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The Heart As A Pump Notes

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The heart as a pump Role of the heart
-supply sufficient blood to the tissues to satisfy their O2 and nutrient requirements
-remove waste products: urea, Co2 Flow
-average flow is 5L/minute
-generating pressure - 1) Electricity: the myogenic property of the heart- SAN produces spontaneous depolarisations leading to large influx of calcium ions into the myocytes. The depolarisation is propagated throughout the heart due to gap junctions- electrical syncitium. 2)Tension: Through excitation-contraction coupling-the influx of calcium through the L type voltage gated calcium ion channels leads to calcium induced calcium release from the SR. The calcium binds to troponin C, this causes allosteric change in troponin T which relieves the inhibition of the tropomyosin complex. Cross bridge cycle- This leads to contraction and sarcomeres shorten resulting in tension in the muscular walls 3) Pressure: Tension generated creates pressure, shown by Laplace's law Pressure = 2 x tension/ radius In trained athletes there is cardiac hypertrophy, according to Laplace's law, in order to generate the same ventricular pressure the heart needs to generate greater tension as the radius has increased. This is done by contracting harder. The increased work load means the heart continues to hypertrophy- the viscious cycle leads to sudden death Larger heart needs more tension to produce threshold pressure 4) The pressure generated results in blood flow. This is shown by Ohm's Law where Flow=Pressure/resistance Valves: One directional blood flow
-pressure operated resistors- prevent the backflux of blood
-when pressure on the left side of the valve is greater than the right side of the valve, the valve is open- allows blood flow-when pressure on the left side of the valve is smaller than right side, valve is closed and there is no flow

-the chordate tendinae and papillary muscle support and prevent the valves flapping inside out
-In the ventricle when both valves are closed (valve separating the atria and ventricle and the valve separating the ventricles and outflow tract) the ventricles are isovolumetric. This occurs when pressure is sufficient to close the inlet valve but insufficient to open the outlet valve.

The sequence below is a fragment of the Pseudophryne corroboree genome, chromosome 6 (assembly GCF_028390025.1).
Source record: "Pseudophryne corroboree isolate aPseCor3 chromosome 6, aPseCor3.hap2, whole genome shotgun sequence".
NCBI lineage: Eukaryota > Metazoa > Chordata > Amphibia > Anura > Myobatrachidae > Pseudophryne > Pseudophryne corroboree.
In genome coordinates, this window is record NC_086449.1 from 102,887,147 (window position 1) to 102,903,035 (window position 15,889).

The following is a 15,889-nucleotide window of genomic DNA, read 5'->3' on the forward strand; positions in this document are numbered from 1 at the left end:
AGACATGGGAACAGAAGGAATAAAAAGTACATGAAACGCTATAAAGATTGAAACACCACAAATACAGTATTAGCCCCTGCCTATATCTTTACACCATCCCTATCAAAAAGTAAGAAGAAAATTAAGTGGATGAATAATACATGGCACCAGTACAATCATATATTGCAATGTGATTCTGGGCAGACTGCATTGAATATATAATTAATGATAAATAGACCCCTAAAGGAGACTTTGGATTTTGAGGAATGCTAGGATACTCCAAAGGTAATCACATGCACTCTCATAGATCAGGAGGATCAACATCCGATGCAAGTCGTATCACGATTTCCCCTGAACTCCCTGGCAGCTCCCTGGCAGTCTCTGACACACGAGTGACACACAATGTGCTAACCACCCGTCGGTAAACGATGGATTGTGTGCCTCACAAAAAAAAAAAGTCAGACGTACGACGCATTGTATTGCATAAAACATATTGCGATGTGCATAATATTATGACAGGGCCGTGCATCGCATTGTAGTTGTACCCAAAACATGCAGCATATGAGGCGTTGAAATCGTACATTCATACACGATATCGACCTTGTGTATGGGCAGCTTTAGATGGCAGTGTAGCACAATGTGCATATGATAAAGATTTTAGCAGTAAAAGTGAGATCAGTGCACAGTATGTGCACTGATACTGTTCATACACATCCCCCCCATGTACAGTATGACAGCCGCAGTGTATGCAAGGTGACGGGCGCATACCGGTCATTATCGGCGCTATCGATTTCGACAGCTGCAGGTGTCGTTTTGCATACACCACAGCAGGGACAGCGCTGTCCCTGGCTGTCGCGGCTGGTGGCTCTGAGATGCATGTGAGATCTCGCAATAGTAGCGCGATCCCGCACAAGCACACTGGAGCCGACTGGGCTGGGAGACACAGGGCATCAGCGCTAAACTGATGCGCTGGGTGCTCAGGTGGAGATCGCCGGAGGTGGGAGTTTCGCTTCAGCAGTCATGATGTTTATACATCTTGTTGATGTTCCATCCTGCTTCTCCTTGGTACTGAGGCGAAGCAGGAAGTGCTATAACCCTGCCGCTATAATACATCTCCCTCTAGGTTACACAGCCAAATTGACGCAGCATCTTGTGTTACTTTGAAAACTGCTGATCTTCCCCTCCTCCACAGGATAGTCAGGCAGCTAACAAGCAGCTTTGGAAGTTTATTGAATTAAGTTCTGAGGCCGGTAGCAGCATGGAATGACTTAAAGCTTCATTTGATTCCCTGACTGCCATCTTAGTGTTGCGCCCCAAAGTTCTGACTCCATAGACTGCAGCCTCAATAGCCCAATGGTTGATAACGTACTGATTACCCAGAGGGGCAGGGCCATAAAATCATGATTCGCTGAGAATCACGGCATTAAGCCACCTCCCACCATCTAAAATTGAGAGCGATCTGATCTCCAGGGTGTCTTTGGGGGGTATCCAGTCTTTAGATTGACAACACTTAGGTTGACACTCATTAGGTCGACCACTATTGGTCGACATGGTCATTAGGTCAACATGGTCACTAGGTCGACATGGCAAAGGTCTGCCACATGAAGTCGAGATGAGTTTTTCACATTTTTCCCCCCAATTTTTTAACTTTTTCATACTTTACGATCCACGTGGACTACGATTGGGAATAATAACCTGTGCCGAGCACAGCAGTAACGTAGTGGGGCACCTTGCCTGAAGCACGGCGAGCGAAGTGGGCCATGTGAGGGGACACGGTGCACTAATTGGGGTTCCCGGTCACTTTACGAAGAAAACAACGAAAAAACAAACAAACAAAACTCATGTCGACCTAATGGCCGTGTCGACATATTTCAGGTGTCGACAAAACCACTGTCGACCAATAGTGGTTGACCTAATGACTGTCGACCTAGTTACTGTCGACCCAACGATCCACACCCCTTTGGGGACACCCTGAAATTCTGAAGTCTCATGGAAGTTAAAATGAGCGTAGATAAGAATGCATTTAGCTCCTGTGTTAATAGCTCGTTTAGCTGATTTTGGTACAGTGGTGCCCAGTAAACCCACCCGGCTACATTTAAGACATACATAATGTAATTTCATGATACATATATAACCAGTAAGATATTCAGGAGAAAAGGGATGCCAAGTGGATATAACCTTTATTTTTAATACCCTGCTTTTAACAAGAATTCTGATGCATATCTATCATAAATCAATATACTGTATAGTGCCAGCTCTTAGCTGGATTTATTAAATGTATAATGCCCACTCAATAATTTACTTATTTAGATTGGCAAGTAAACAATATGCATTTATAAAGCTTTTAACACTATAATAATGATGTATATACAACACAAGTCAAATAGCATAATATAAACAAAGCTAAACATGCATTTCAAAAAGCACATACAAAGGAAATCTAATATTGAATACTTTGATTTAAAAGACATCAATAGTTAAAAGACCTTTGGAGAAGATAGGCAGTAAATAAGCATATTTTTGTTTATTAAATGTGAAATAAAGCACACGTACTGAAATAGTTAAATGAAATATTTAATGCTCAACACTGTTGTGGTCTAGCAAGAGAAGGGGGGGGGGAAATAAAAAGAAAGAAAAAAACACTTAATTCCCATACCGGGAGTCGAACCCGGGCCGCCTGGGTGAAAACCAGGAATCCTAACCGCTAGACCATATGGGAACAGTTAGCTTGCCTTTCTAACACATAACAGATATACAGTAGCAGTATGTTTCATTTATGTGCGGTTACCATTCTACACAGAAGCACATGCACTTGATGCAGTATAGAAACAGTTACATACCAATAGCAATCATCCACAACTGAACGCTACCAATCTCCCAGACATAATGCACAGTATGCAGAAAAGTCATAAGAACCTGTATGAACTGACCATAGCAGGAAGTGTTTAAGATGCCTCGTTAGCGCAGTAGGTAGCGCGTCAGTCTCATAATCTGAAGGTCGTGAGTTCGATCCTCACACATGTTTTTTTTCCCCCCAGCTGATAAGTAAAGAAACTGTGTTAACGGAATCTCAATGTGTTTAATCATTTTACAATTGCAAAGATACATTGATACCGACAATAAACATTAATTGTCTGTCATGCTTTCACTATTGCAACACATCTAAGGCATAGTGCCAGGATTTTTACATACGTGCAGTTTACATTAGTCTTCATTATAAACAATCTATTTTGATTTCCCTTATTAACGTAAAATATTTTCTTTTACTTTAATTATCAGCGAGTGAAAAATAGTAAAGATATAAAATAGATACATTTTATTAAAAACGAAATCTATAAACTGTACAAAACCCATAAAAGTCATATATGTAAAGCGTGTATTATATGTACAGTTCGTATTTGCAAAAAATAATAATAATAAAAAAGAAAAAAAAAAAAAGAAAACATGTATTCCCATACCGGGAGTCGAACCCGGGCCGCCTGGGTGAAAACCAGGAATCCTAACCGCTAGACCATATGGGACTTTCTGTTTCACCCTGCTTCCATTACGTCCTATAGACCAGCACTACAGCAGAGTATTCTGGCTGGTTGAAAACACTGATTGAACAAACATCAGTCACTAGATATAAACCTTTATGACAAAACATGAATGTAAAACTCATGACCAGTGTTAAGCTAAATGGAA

-during the isovolumetric phase, the volume is constant but the pressure increases as the ventricles continue to contract.
-disease valves: if the valves are incomptement there is reflux and this reduces efficiency, if the valve is stenosed and can't fully open then higher pressure is needed for the same flow
-stenosis: excessive calcification
-regurgitation: prolapsed, poorly supported or weak valve leaflets
-heart valve disease loss of effective pumping in the heart leading to reduced cardiac output- fatigue, breathlessness, angina (left-side valve disease)- oedema (pulmonary oedema for right side valve disease) (systemic oedema for left side Normal heart sounds
-cardiac valve is closed- tensing of the cusps results in a brief vibration- vibration is transmitted through the tissues to the chest wall. Healthy valves only closure is audible and the opening is silent
-there are two heart sounds heard per beat- lubb-dubb
-vibrations can be heart with a stethoscope
-1st heart sound- closure of the tricuspid/mitral valves - lubb - caused when the interventricular pressure exceeds the arterial pressure. Mitral valve is best heard at the intersection between the mid-clavicular line and the fifth left intercostals space. Tricuspid space: fifth interspace at the left sternal edge
-2nd heart sound-closure of the aortic and pulmonary valves- due to interventricular pressure falling below aortic pressure- aortic valve heard in the 2 nd interspace at the right sternal edge, pulmonary valve in the 2 nd interspace at the left sternal edge
- sometimes the second sound is audibly split into an initial aortic component and a fractionally delayed pulmonary component: terrupp
-Splitting most pronounced during inspiration: inspiration lowers intrathoracic pressure, increases right ventricular filling, prolongs the right ventricular ejection time and delays pulmonary valve closure. Inspiration expands the lung

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